Brilliant character work - and a cast of top comedy talent – briskly and efficiently introduced us to nine disparate people suck on a late-night underground train. Unusually for Inside No 9 it carried a message, about community and compliance, as well as a dystopian ending no one would see coming. 

11.  Wuthering Heist (Series 6)

Not everyone loved this wilfully showy episode, combining heist drama with the medieval masked Italian theatrical tradition of commedia dell’arte but its audacity, sense of fun, and inability to take itself seriously made it a real joyous romp.  The premise may be ‘something a drama teacher would have a wank to’ – as guest star Gemma Whelan says in one of the many fourth-wall-breaking moments. But it was bloody funny with it, even if lacking the major twists that define Inside No 9.

10. Simon Says (Series 6)

If there’s such a thing as an archetypal Inside No 9, this might be it, with Pemberton playing the creator of a hit TV series and Shearsmith the obsessive fan who turns up at his home after a dramatic incident. The episode owes a debt to Stephen King’s Misery, but plays out in its own way, full of twists and surprises, while tackling the complex interplay between creator and fan.

9. Wise Owl (series 7)

Visually memorable, thanks to the spoof public information films that punctuate the live action, and emotionally memorable thanks to Shearsmith’s powerful performance as the troubled Ronnie. This episode also struck an issued balanced between the darkness of the storyline and some mordant humour.

8. The Last Weekend (series 8)

This episode walloped viewers with a particularly brutal ending, given Pemberton and Shearsmith had so  convincingly sold a tender relationship story of  a loving married couple celebrating their ninth anniversary at a lochside cabin. If you’re here for the twists, this was a doozy.

7. The Stakeout (series 5)

Shearsmith may protest that 'it's not always about the twist', but this was another classic – the sort that would have you rushing for the 'play again' button to see all the clues hiding in plain sight that you missed along the way. That there was to be a bloody end was revealed at the start, but then we rewound into it a tight two-handed that was playful with a touch of mystery as two cops chewed the fat on a stakeout, aware that one of their colleagues had formerly come to a grisly end.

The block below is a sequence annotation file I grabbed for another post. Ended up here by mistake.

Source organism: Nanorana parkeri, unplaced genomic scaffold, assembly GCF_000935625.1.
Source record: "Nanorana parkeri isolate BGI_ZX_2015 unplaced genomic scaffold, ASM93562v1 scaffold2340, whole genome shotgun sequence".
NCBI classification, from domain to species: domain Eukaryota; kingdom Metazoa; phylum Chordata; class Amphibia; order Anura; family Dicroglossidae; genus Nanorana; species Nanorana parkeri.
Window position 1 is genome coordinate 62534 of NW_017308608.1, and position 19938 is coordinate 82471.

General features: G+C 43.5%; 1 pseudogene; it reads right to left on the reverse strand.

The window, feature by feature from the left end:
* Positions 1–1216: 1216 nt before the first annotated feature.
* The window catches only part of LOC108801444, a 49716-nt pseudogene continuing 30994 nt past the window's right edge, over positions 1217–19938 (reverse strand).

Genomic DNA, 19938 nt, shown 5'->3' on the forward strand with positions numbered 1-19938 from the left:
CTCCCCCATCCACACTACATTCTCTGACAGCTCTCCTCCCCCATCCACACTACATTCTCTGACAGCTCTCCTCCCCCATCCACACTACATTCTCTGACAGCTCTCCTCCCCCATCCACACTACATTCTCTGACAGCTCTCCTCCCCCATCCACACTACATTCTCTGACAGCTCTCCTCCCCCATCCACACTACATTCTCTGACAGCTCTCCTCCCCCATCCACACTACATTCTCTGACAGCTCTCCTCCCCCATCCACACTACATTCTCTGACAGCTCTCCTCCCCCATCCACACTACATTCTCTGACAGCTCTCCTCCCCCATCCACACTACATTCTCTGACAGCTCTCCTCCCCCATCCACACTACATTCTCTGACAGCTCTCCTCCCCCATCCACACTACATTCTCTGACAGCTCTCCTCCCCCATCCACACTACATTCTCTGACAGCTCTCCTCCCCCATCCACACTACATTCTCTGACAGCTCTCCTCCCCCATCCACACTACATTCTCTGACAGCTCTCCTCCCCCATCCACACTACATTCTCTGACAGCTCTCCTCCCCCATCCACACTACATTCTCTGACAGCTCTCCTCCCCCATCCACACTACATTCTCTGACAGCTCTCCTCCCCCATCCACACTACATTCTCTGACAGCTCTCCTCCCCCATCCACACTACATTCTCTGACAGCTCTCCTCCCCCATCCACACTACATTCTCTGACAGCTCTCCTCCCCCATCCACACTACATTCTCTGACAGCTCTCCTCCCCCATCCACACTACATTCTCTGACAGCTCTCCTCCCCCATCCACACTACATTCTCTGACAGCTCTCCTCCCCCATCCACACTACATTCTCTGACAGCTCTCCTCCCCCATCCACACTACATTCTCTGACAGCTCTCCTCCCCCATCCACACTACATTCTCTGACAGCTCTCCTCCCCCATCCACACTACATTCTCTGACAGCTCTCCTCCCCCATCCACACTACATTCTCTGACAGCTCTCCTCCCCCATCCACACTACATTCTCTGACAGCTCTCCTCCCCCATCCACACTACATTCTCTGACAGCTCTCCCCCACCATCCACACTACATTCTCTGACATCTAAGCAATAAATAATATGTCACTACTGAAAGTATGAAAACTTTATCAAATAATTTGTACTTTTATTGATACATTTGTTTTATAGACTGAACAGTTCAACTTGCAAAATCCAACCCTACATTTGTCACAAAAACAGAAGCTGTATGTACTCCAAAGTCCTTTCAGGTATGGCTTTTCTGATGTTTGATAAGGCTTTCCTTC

6. Plodding On  (series 9)

The big twist to their final ever episode? It was all rather lovely. Set in 'real life' – at the wrap party for the siries - allowed for an affectionate look back at ten years of prodigious output, full of in-jokes and references for fans to enjoy. It might not have made so much sense if you're new to the anthology, but even so seeing actors play against type - including Shearsmith and Pemberton interrogating their own relationship – is a delight. 

5 CTRL, ALT, ESC (series 9)

A slight revisit to a theme of one of their most brilliant episodes, this was nonetheless a masterful story in its own right, with Pemberton a father dragging his family to an escape room, despite his daughters’ protests. Of course all is not what it seems but the suggestion this was going to be a gory slasher was exquisite misdirection for a story so heavy with symbolism and clues to be decoded you’d want to watch it again just to see how clever Shearsmith and Pemberton had been.

4. Bernie Clifton’s Dressing Room (series 4)

In this beautifully bittersweet episode, Pemberton and Shearsmith paid affectionate tribute to the now-unfashionable double acts of the 1980s, via their naff alter-egos Cheese and Crackers. And they pulled off quite the balancing act to parody the politically incorrect gags such as the ‘Ching-Chong Chinaman’ while still recognising technical skills. And most of all it was the authenticity of the relationship between the two men that made this such a stand-out.

3. Sardines (series 1)

The very first episode established Inside No 9 as something special, literally squeezing in the guest stars as a huge cast – including Timothy West, Anne Reid, Katherine Parkinson, Julian Rhind-Tutt, Ben Willbond, Anna Chancellor and Tim Key – crammed into a closet. during a party game. They are all great characters and their flawed relationships came put under scrutiny as an elegantly witty script unfolded.

2. A Quiet Night In (series 1)

A fine concept, brilliantly executed as Shearsmith and Pemberton take on the more-or-less silent comedy. They play two burglars creeping around a swanky modern house – all glass and steel, all the better to see them by. While most their scripts are dextrous with words, this showed them masters of slapstick, too. And with a great bit of stunt casting Charlie Chaplin’s granddaughter Oona was a guest star. Rhis was only the second episode, but along with Sardines established Inside No 9 as an innovative, unexpected series.

1. The 12 Days of Christine (series 2)

Few would disagree about this choice, I think. This was an astonishing piece of television, with a stunning performance by Sheridan Smith as a woman whose life seems to be fracturing around her, brilliant direction as the emotional story falls into place, and inspired writing. It really is like nothing else on television, walloping the viewer with a sucker punch after an absorbing ride that puts your soul through the wringer, packing more into 30 minutes than some films do in 90. Remarkable stuff.

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Published: 12 Jun 2024